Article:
Q&A: describe a challenge you faced and how you overcame it

By Indeed Editorial Team

Published 30 November 2021

The Indeed Editorial Team comprises a diverse and talented team of writers, researchers and subject matter experts equipped with Indeed's data and insights to deliver useful tips to help guide your career journey.

There are many different kinds of interview questions. Some test your understanding of the role and assess the skills you have that are specific to the job you've applied for, while others test your general aptitude and life skills. A frequent example of this is asking you to describe a challenging situation and how you overcame it. In this article, we discuss some of the different ways you can answer this question to help you prepare for your next job interview.

Why do interviewers ask candidates to 'describe a challenge you faced and how you overcame it'?

'Describe a challenge you faced and how you overcame it' is a popular interview question used by many employers. They might be looking for evidence of certain characteristics, such as resilience, adaptability and a positive mindset. They also want to see how you react to challenge and pressure. These sorts of questions are particularly favoured by interviewers who feel that the job position they're hiring for is in a stressful working environment. The interviewer wants to hear that you can think on your feet and are not overwhelmed by a sudden setback or failure.

Whilst you could respond in many ways, these examples show that a clear, structured and thought out response are best for the interview question, 'describe a challenge you faced and how you overcame it'.

Related: Video Interview Tips: How To Prepare for and Succeed in a Video Interview

Examples of interview questions

You will hear this question asked in various ways, some of which have only have subtle differences. Some of the most common formats this kind of question can take include:

  • Describe a challenge you faced and how you overcame it.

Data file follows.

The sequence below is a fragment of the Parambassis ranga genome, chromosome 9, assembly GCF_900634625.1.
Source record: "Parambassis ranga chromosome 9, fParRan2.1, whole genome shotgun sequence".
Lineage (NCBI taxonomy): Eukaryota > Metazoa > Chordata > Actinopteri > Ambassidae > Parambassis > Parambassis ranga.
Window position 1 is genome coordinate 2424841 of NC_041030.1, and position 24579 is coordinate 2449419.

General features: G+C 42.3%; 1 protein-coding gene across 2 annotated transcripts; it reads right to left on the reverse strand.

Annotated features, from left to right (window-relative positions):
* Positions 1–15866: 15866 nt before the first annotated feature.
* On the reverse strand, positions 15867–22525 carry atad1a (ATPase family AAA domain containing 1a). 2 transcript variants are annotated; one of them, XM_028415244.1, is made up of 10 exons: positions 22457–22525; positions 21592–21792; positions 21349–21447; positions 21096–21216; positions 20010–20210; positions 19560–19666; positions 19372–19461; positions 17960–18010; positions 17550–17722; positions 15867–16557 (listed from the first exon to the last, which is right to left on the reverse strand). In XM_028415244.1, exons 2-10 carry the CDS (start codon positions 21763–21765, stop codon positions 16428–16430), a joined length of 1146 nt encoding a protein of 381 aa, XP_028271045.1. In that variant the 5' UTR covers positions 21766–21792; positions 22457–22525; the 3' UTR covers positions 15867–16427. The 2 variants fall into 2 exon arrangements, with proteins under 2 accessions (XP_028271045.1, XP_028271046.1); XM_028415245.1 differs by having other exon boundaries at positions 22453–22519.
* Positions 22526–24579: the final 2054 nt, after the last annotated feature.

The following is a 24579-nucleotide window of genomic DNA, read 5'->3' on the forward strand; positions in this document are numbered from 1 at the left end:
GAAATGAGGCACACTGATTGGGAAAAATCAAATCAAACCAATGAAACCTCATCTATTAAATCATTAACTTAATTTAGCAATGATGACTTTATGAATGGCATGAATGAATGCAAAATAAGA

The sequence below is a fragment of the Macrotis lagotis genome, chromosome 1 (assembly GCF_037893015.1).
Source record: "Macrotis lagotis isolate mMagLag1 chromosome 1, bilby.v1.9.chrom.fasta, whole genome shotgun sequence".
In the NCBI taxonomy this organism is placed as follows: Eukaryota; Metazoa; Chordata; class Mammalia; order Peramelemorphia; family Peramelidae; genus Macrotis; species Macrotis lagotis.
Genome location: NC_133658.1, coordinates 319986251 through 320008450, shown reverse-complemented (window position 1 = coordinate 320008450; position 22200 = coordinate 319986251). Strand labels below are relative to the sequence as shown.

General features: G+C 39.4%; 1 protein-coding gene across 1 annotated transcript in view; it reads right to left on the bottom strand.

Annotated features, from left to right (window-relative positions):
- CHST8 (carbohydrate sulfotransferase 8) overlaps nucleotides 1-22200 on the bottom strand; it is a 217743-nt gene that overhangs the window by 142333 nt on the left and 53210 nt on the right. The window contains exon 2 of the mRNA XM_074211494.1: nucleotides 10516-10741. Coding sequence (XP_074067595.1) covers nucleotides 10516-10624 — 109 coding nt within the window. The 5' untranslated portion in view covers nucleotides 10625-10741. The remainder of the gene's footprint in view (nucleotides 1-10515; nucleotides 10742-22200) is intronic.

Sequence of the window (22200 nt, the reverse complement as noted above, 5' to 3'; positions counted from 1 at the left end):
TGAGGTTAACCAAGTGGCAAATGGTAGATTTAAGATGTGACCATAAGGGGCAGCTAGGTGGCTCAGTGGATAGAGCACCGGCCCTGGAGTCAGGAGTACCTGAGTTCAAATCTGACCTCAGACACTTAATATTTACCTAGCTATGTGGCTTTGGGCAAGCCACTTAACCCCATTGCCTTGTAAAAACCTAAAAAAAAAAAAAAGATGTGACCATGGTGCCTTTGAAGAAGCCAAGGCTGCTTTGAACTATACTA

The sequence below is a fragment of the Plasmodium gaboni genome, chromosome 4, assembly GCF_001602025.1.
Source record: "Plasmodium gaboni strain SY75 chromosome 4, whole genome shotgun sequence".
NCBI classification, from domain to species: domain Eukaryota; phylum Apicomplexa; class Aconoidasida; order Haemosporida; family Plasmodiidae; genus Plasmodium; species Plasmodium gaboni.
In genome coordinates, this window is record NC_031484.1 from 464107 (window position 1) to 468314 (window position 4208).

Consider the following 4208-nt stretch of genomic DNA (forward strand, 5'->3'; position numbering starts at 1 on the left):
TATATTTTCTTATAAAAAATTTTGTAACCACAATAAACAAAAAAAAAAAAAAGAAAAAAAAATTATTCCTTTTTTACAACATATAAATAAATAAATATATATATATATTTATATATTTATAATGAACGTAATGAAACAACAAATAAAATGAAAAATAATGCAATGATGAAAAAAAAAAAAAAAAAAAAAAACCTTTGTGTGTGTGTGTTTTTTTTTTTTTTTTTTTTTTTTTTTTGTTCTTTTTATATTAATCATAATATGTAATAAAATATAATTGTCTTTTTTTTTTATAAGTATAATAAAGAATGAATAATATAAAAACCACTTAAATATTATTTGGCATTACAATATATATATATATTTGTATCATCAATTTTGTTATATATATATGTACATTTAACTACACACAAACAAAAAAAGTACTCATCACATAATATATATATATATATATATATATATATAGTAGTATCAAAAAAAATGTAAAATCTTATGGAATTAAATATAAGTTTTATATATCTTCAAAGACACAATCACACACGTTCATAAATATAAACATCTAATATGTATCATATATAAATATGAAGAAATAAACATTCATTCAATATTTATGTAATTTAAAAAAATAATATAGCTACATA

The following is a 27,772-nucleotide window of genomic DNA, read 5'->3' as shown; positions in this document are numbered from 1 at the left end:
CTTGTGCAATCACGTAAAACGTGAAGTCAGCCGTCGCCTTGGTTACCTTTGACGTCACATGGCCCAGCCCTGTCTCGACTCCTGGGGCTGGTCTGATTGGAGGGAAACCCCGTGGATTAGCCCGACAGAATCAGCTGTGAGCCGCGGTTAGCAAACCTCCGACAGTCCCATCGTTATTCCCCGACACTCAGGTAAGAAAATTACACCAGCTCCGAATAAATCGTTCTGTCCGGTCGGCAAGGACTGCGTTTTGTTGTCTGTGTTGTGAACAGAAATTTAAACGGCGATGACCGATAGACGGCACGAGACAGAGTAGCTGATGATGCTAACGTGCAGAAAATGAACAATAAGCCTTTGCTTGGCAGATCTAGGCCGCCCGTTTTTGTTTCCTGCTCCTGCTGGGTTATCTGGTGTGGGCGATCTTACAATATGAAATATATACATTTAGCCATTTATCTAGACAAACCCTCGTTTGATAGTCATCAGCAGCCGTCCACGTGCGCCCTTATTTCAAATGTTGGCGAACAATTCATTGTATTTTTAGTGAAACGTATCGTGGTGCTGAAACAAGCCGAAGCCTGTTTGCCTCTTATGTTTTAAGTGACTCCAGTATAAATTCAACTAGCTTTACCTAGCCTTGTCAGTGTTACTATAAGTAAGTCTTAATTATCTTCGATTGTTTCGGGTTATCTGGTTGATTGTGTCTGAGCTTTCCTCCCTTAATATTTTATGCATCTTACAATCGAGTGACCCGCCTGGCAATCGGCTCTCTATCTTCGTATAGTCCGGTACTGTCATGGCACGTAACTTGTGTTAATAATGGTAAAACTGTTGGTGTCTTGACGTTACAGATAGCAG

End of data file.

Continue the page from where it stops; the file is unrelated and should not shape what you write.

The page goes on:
• Describe a time you have had to overcome an issue to deliver a solution at pace.

  • Describe a time you have faced challenges from your team and how you overcame them.

  • Tell me about how you would handle a setback in a project you are managing.

  • How do you cope with challenges and issues to maintain momentum on your projects?

How to prepare examples of challenges you've overcome

Before your interview, have some examples you can use to answer this question. This allows you to remain calm and collected during the interview, avoiding the need to think of an example on the spot.

1. List some of the biggest challenges you have faced

An example of a challenge could come from your previous work. But bear in mind that unless the question specifically asks about your biggest challenge at work, you could also talk about something at home, school or in a volunteer role. Try and come up with a list of ideas for various scenarios which would make the best answers for different questions. It's a good idea to try and think of challenges where you found a clear, defined solution, as this can help you structure your answer.

2. Choose the examples to use that demonstrate a goal-driven outcome

You might have faced a range of challenging situations. It's helpful to think of specific examples where you had to work under time pressure to resolve a problem. You could also consider examples where you needed to think creatively or come up with an innovative solution.

3. Layout your response in a thorough way

Using the STAR method is a practical way to answer behavioural interview questions. This stands for:

  • Situation

  • Task

  • Action

  • Result

Breaking down your answer into these clear sections guides you into preparing a well thought-out response. The answer you give needs to highlight that you are capable of handling stressful situations. You also want to demonstrate that you don't take challenges or difficulties personally and that you adopt a pragmatic approach to solving them.

Related: How To Use the STAR Interview Technique in Competency-Based Interviews

How to use the STAR method to answer questions about challenges you've overcome

By breaking down your answer using the STAR format, you can cover all the key criteria an interviewer is likely to be looking for:

1. Describe the situation concisely